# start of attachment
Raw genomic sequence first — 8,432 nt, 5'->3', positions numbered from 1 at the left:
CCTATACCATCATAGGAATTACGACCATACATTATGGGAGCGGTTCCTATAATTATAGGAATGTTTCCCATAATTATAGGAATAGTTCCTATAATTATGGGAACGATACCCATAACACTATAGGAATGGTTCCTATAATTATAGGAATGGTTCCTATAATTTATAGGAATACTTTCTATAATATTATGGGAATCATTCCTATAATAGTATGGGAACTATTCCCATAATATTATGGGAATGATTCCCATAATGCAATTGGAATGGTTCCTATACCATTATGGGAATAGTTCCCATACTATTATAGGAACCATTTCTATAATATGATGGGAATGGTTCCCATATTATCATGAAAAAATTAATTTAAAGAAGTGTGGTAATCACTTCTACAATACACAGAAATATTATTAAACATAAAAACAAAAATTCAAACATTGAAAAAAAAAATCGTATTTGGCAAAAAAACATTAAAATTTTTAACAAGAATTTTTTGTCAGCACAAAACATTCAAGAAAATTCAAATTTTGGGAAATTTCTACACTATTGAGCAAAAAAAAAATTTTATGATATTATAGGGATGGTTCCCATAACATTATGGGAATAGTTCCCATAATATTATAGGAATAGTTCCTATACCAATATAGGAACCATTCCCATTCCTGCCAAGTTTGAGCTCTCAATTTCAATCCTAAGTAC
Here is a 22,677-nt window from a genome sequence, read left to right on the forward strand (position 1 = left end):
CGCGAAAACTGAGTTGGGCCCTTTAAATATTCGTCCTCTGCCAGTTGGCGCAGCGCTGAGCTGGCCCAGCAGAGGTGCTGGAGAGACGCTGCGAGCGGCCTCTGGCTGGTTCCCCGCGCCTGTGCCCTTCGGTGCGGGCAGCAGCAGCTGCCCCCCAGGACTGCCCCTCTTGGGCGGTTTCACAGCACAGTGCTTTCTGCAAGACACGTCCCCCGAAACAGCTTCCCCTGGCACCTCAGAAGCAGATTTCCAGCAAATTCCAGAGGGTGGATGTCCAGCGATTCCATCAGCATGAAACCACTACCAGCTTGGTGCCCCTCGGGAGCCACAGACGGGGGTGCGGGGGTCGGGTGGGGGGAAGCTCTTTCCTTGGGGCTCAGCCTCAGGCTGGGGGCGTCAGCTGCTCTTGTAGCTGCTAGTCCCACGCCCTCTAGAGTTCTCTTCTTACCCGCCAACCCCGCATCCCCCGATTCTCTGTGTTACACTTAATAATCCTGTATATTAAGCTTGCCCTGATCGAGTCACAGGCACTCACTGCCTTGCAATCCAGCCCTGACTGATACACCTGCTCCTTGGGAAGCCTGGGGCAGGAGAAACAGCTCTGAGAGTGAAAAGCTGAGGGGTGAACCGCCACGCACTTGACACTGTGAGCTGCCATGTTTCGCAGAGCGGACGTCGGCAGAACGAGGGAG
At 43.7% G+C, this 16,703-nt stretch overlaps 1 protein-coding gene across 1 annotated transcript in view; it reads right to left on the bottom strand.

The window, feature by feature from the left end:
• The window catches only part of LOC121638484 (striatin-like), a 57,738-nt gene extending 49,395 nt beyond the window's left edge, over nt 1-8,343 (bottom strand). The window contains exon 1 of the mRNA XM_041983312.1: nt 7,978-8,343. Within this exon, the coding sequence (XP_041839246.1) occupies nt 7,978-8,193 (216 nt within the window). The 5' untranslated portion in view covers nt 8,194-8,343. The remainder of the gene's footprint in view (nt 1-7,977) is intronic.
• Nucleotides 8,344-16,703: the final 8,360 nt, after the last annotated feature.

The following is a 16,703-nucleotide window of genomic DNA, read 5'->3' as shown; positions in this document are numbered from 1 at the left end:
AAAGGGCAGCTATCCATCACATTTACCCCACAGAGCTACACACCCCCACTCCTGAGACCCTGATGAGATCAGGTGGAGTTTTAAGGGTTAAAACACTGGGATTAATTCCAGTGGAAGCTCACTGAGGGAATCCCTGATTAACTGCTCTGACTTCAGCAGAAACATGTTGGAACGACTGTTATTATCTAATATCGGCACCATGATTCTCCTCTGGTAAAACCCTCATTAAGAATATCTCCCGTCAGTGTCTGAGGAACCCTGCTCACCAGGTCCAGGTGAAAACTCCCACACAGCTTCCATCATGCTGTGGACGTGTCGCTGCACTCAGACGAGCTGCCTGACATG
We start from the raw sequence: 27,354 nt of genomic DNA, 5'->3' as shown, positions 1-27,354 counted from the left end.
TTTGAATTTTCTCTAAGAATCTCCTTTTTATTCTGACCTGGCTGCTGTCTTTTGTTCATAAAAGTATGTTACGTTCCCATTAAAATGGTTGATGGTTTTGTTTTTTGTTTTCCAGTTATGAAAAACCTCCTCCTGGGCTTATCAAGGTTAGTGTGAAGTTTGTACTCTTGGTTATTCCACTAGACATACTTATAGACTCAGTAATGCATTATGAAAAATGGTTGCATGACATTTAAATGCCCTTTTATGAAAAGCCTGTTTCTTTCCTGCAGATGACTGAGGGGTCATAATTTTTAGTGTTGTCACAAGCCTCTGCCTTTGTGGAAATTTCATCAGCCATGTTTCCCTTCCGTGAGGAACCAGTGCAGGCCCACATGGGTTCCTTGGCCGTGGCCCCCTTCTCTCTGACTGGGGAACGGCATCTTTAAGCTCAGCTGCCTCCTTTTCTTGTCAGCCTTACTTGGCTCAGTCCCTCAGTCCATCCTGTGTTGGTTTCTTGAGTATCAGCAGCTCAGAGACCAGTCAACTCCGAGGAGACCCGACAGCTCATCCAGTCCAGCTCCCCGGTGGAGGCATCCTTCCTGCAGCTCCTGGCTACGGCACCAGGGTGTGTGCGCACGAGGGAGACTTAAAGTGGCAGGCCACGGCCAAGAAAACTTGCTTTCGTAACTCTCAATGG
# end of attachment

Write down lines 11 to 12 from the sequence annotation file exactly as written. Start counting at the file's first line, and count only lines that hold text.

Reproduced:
We start from the raw sequence: 27,354 nt of genomic DNA, 5'->3' as shown, positions 1-27,354 counted from the left end.
TTTGAATTTTCTCTAAGAATCTCCTTTTTATTCTGACCTGGCTGCTGTCTTTTGTTCATAAAAGTATGTTACGTTCCCATTAAAATGGTTGATGGTTTTGTTTTTTGTTTTCCAGTTATGAAAAACCTCCTCCTGGGCTTATCAAGGTTAGTGTGAAGTTTGTACTCTTGGTTATTCCACTAGACATACTTATAGACTCAGTAATGCATTATGAAAAATGGTTGCATGACATTTAAATGCCCTTTTATGAAAAGCCTGTTTCTTTCCTGCAGATGACTGAGGGGTCATAATTTTTAGTGTTGTCACAAGCCTCTGCCTTTGTGGAAATTTCATCAGCCATGTTTCCCTTCCGTGAGGAACCAGTGCAGGCCCACATGGGTTCCTTGGCCGTGGCCCCCTTCTCTCTGACTGGGGAACGGCATCTTTAAGCTCAGCTGCCTCCTTTTCTTGTCAGCCTTACTTGGCTCAGTCCCTCAGTCCATCCTGTGTTGGTTTCTTGAGTATCAGCAGCTCAGAGACCAGTCAACTCCGAGGAGACCCGACAGCTCATCCAGTCCAGCTCCCCGGTGGAGGCATCCTTCCTGCAGCTCCTGGCTACGGCACCAGGGTGTGTGCGCACGAGGGAGACTTAAAGTGGCAGGCCACGGCCAAGAAAACTTGCTTTCGTAACTCTCAATGG